Manish Bahety, VP, Bank of America

In last few years, Artificial Intelligence has made the transition from a research topic to the early stages of enterprise adoption. From voice-powered personal assistants like Siri and Alexa, a robot that defeats a world-renowned player, to a car that can parallel park itself, there are several examples of artificial intelligence in use today. But in several industries, much of the impact of AI is in areas that may not command direct consumer visibility and press coverage. For example, in financial services industry, AI is already making a difference in following 5 areas.

Fraud detection

Fraud detention has two sides to it – Declining fraudulent transactions 100% accurately while not declining legitimate transactions. That makes fighting fraud very challenging because declining transactions too aggressively to prevent fraud can actually hurt a business more than the fraud itself. According to a 2015 study by research firm Javelin Strategy, false declines, legitimate transactions that are wrongly rejected, account for $118 billion in losses for retailers. A third of false decline cases result in lost customers, and in US alone they incur damage that is worth 13 times the value of actual fraud.

A number of companies in the financial industry are exploring AI-based fraud prevention. Mastercard’s Decision Intelligence technology uses patterns from historical shopping and spending habits of cardholders to set a behavioral baseline against which it compares each new transaction. This is a major improvement over traditional prevention technologies, which rely on a one-size-fits-all approach to evaluate all transactions. AI manages to get around the common causes of false declines by looking at every transaction in context; and that is the key word right here: context. IBM predicts that AI usage in fraud prevention can reduce the number of false declines by a whopping 80%.

Through Citi Ventures, CitiBank has made a strategic investment in Feedzai, a global data science enterprise that works in real-time to identify and eradicate financial crimes such as fraud. Through its continuous and rapid evaluation of large amounts of data, Feedzai conducts large-scale analyses to identify fraudulent or questionable activity and alert the customer.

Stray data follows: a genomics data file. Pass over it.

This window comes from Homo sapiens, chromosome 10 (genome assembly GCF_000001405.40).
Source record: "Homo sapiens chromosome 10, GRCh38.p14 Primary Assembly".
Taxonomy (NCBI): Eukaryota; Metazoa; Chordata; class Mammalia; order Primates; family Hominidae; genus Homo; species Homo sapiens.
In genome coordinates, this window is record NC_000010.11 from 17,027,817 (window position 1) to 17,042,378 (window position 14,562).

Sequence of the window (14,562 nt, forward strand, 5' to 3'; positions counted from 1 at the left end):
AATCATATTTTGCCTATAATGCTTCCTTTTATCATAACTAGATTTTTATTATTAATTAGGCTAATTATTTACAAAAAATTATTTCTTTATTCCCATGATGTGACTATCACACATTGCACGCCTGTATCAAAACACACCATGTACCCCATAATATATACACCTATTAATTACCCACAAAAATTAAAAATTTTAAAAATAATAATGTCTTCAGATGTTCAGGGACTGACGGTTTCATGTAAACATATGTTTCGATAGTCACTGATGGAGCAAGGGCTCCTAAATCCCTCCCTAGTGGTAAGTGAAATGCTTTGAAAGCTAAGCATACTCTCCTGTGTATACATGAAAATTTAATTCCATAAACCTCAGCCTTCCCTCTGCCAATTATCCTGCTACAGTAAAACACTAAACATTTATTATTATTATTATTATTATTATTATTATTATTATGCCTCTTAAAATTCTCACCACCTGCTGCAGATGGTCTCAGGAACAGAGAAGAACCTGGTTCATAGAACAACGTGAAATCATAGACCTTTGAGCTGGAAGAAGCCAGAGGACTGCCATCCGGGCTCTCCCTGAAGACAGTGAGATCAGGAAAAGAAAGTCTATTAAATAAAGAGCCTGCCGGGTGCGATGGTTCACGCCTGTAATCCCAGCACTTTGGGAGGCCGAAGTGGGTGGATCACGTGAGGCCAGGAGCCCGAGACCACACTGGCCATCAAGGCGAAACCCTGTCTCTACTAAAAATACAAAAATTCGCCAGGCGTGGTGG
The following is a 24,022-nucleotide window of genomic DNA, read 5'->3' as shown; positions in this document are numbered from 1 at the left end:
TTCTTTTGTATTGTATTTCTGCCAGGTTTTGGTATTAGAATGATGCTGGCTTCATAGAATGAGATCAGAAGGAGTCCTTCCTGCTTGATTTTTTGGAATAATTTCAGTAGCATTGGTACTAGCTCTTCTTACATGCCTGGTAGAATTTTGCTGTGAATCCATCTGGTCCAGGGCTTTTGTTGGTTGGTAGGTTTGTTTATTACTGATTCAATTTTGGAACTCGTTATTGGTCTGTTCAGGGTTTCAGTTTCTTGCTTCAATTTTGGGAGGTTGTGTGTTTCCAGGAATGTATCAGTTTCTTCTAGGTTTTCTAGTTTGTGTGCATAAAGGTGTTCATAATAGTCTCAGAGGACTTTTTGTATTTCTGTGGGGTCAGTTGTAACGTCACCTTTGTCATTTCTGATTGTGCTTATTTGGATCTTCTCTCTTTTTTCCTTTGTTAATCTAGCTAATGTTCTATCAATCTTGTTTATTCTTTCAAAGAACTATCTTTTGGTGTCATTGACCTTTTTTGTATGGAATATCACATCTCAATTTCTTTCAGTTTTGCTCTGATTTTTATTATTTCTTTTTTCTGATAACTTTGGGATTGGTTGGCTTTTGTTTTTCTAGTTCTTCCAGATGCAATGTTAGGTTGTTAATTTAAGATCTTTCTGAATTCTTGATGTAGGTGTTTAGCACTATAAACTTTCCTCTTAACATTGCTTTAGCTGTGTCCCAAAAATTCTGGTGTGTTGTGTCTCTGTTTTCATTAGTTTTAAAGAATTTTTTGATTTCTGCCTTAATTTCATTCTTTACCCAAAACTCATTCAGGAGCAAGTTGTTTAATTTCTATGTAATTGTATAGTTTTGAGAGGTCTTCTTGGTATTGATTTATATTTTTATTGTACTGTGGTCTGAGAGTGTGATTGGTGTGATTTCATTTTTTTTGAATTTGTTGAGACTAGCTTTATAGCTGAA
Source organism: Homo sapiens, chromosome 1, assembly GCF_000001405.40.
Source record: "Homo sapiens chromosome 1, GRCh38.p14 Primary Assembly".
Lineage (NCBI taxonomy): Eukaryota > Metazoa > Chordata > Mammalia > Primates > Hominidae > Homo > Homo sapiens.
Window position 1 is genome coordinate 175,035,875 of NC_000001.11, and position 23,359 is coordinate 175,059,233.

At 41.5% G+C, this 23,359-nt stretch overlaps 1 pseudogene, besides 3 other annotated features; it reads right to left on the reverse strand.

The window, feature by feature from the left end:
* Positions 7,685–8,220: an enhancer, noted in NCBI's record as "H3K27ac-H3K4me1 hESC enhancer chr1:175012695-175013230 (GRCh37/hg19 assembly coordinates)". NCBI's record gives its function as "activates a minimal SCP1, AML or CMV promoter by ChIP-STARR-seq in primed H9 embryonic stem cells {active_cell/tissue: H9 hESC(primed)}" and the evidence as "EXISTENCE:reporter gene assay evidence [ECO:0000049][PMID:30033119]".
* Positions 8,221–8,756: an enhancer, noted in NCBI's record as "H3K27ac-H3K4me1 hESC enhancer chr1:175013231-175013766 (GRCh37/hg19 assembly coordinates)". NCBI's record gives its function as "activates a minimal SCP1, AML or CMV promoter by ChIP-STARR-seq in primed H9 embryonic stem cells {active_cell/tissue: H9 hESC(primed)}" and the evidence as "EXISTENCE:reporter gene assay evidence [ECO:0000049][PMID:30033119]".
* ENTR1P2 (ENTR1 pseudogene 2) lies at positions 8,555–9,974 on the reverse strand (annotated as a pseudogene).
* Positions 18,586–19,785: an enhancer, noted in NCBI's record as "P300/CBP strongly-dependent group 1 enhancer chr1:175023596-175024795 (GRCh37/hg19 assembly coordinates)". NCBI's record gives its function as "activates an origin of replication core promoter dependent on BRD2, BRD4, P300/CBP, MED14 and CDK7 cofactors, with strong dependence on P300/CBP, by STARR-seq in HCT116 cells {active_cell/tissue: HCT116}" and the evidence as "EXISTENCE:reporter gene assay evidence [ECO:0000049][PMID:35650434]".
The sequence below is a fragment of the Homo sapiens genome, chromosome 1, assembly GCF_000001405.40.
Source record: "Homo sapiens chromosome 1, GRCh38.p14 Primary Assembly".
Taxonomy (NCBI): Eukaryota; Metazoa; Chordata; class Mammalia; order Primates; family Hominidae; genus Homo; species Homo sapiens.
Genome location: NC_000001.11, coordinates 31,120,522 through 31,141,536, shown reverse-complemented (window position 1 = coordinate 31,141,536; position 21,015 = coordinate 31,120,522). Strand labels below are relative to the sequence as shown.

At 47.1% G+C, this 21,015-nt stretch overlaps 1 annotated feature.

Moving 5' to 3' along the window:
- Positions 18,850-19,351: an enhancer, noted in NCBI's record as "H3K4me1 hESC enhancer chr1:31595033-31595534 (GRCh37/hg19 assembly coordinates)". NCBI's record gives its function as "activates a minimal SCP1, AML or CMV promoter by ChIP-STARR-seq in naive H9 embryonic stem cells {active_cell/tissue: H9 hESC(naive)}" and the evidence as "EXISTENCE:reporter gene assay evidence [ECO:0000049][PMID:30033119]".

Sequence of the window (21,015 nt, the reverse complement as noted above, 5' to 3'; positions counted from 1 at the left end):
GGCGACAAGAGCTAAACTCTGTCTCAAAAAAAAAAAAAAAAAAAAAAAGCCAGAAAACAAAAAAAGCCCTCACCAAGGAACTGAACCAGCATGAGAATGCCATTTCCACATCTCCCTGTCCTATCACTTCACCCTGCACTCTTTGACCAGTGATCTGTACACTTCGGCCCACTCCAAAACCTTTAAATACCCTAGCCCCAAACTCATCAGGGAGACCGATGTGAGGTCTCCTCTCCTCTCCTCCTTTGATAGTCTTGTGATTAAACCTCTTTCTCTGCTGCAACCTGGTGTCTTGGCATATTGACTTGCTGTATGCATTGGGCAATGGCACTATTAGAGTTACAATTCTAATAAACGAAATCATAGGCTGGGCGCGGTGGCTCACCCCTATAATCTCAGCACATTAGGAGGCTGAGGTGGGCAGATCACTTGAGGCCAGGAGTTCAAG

PayPal’s fraud is relatively low at 0.32% of revenue, a figure far better than the 1.32% average that merchants see, thanks to its early adoption of artificial-­intelligence based fraud detection.

Self-service chatbots and virtual assistants

Chatbots powered by natural language processing and machine learning algorithms have become a powerful tool for personalized and conversational experience.

There are several ways that AI chatbots are improving the banking industry, including helping users manage their money and make financial decisions.

Ally Bank was one of the first banks to implement a chatbot with Ally Assist in 2015. Ally Assist is a virtual assistant within the Ally mobile banking app. Customers can interact with the assistant using speech or text to accomplish a range of banking tasks such as monitor accounts and transactions, pay bills, make transfers and deposits, and track spending and saving patterns.

Bank of America’s AI chatbot Erica (a play on the bank’s name) is a leading chatbot in the banking industry. The digital assistant, which is available through voice or message chat on the bank’s mobile app, helps customers make faster and smarter decisions. Instead of navigating the app’s UI, customers can command Erica to, for example, send money to a friend or pay a bill. The chatbot’s AI engine also leverages analytics to assist customers in managing their personal finance.

Algorithmic trading